A breakdown of the HR news for the week ending April 5, 2013:
How you Choose to Manage Job Candidates
If there’s one mantra we’ve all experienced first-hand, it’s this: no one is perfect. We all make mistakes big and small. But when you’re a hiring manager, those mistakes can feel a little bit bigger.
Finding quality new employees is crucial to your business' long-term success, not to mention the fact that a person’s livelihood is at stake. This week, TLNT breaks down the top ten mistakes hiring mangers make when searching for candidates. The mistakes can largely be boiled down to respect: don’t show up late for an interview, and don’t lead on a candidate you have no intention of hiring. Understand their time constraints and appreciate that looking for work doesn’t make a person untalented or a poor worker.
We’re all busy, but taking the time to show a little respect to the many people who come before you for assessment is not too much to ask. A little bit of karma goes a long way.
How you Choose to Recruit
Then again, many HR managers should get out of the business of hiring altogether. At least that’s the perspective of headhunting expert Nick Corcodilos in a special “Ask the Headhunter” column for PBS. The current idea of a “talent shortage” is a myth, he argues, created by HR managers who are inexperienced when it comes to the best tools and methodologies for finding good talent.
The economy has put massive numbers of talented workers on the hunt for good jobs, but too often HR managers rely on database searches, keywords, and collecting tall stacks of resumés to find good candidates. The people who are best at hiring get up from behind their desk to actually find, meet, and bring home quality candidates.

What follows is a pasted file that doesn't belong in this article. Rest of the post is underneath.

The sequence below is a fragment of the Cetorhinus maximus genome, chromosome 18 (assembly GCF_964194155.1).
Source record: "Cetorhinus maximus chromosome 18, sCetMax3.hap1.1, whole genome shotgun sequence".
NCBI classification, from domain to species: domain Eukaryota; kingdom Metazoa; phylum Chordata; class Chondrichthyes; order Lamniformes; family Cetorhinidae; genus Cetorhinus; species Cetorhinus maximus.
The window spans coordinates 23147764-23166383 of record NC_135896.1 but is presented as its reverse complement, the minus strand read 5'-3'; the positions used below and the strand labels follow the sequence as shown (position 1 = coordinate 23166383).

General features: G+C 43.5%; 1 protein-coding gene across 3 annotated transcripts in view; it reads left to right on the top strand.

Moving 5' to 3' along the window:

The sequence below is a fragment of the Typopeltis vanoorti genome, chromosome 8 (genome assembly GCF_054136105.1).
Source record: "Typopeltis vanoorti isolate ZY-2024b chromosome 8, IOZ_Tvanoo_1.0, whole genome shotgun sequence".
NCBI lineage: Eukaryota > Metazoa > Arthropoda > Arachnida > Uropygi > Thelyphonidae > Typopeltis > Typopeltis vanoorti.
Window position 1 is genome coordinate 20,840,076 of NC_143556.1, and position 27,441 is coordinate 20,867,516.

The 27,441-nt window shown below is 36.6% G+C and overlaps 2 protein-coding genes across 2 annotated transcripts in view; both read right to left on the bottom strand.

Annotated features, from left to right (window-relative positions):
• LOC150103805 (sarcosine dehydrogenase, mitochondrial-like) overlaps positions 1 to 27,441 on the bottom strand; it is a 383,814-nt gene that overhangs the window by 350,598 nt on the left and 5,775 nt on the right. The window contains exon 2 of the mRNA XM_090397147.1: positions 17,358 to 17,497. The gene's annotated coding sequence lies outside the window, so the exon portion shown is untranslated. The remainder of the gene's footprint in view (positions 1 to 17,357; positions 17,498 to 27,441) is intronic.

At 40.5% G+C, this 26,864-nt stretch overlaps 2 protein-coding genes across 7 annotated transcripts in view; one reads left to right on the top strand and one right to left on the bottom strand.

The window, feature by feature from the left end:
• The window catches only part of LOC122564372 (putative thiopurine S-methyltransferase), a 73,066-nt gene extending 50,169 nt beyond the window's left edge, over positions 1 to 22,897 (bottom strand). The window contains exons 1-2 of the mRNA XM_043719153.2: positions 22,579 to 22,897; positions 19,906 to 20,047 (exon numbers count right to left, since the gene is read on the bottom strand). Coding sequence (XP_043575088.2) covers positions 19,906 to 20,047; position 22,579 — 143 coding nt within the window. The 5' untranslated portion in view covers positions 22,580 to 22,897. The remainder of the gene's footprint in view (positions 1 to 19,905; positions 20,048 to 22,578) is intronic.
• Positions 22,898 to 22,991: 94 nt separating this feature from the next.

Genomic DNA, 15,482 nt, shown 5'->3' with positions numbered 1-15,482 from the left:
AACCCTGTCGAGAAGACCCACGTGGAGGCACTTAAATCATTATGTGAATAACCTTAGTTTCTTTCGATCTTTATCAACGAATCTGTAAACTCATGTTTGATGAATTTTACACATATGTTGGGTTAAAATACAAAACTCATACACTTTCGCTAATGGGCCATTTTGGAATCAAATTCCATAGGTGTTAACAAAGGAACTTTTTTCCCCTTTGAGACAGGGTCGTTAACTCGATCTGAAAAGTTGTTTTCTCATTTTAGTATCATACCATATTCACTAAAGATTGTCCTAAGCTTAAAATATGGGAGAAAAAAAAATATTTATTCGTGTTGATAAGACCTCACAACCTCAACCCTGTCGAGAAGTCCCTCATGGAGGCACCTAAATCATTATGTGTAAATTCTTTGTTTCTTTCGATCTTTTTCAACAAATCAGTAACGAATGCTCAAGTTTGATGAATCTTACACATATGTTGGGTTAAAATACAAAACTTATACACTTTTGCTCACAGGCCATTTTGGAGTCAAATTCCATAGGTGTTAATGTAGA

How you Choose to Manage your Culture
Another way to recruit top talent? Create a flexible work space, according to Forbes in an article on the value of offices allowing employees to work remotely at least some of the time. Evidence suggests that the practice is good for productivity. That’s great, but it’s also invaluable when it comes to bringing valuable workers on board.
Aside from the obvious benefit of getting to work in your pajamas, flexibility is also a telling insight into a company’s values. It suggests that an organization is willing to innovate, evolve, and adapt to a changing marketplace. Truly valuable talent—especially younger talent—wants a company with a fresh point of view and its head clearly in the 21st century. Outdated working structures are a quick way to communicate that your company is stuck in the past.
How you Choose to Monitor your Employees
Once you get your all-star employees, to what extent should you keep an eye on their social media lives? And when does what your employees express on Twitter become cause for firing? Five experts weigh this issue in this week’s New York Times “Room for Debate.”
As with many questions that have arisen in today’s digital age, we don’t yet have the answers. Respondents argued that hiring responsible people—and trusting them to their own personal lives—is key. Another point of view is that social networks are, well, social. They’re public, and anything said on them should be considered as such. But no matter what your company decides, it’s essential to get your policy in writing.